Garden critters

Growing a garden is a great way to enjoy fresh produce, save money and reduce your impact on the environment. Regardless of where you live or what you are growing, you have probably had the experience of local wildlife dining on your hard work. These four tips will help to keep critters out of your garden without harsh chemicals or inhumane traps while allowing you to enjoy more of the fruits of your labor.

1. Use natural scent repellents. One thing that all vegetable thieving critters have in common is predators. Whether you are dealing with deer, moles, rabbits or squirrels, there are certain smells that are sure to send them running. Common scent repellents include fox, dog and coyote urine. Just sprinkle it on posts or rags throughout the garden. Keep an eye on the garden and replenish the rags periodically for the greatest effect. While not as effective, human scents can also be used to repel pests. Hair clippings are a great way to leave a scent near your garden that critters will avoid.

2. Build mesh perimeters. Wire mesh and hardwire cloth are both affordable ways to keep critters out of your garden. All you need are a few stakes, some fencing and a staple gun. The barrier is flexible and light enough to move when you need to get access to the garden but strong enough to keep many of the common garden pests out. For digging pests, such as raccoons or moles, dig a small trench and place the fence inside. Most pests will give up the moment that they realize they cannot slip right under the mesh.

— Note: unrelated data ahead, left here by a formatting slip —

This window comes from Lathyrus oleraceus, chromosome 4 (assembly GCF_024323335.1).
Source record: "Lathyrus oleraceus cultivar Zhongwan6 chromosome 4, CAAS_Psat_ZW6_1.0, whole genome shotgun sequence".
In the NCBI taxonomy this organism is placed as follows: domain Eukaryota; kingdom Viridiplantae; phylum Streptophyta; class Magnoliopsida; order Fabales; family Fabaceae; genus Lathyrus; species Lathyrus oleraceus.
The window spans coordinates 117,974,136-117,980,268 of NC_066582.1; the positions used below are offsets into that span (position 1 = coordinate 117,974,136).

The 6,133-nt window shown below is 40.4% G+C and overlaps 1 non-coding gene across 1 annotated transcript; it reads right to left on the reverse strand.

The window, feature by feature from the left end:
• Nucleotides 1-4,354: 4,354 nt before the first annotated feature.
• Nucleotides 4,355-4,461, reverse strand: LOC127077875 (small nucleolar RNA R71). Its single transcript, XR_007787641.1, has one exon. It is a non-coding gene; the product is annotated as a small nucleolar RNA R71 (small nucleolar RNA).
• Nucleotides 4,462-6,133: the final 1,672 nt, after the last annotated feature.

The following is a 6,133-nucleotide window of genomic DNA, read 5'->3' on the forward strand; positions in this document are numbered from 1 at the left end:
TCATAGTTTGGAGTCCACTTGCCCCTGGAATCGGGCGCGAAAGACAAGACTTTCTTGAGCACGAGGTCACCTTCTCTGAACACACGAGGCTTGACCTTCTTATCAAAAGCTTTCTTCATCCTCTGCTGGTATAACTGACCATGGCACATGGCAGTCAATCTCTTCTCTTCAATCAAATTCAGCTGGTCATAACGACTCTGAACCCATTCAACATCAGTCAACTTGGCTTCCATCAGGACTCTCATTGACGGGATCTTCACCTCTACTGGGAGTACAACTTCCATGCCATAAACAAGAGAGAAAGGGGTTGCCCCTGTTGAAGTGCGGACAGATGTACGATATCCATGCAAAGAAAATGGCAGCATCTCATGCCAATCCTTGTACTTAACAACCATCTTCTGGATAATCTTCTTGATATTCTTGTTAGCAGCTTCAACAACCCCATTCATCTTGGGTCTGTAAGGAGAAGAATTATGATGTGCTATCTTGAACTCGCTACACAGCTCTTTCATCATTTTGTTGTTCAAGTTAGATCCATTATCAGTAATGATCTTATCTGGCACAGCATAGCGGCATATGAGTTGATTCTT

3. Plant undesirable plants throughout your garden. By planting strong-smelling or tasting plants, such as onions, cayenne peppers, garlic or marigolds, throughout your garden, you can repel potential grazers. Placing plants both around the perimeter of the garden and near the desirable plants is often most effective. If you cannot add more plants to your garden, consider sprinkling ground cayenne peppers and minced garlic throughout the garden periodically.

4. Make the area less attractive to wildlife. By sealing open spaces, removing tall weeds, sealing garbage or compost containers and leaving open spaces around and inside your garden, you reduce the appeal that the area has for many common garden invaders. Adding one-foot spaces between the rows in your garden increases visibility and leaves smaller critters, such as rabbits or moles, vulnerable to predators. In most cases, these measures will cause local wildlife to find more convenient locations to graze and feed.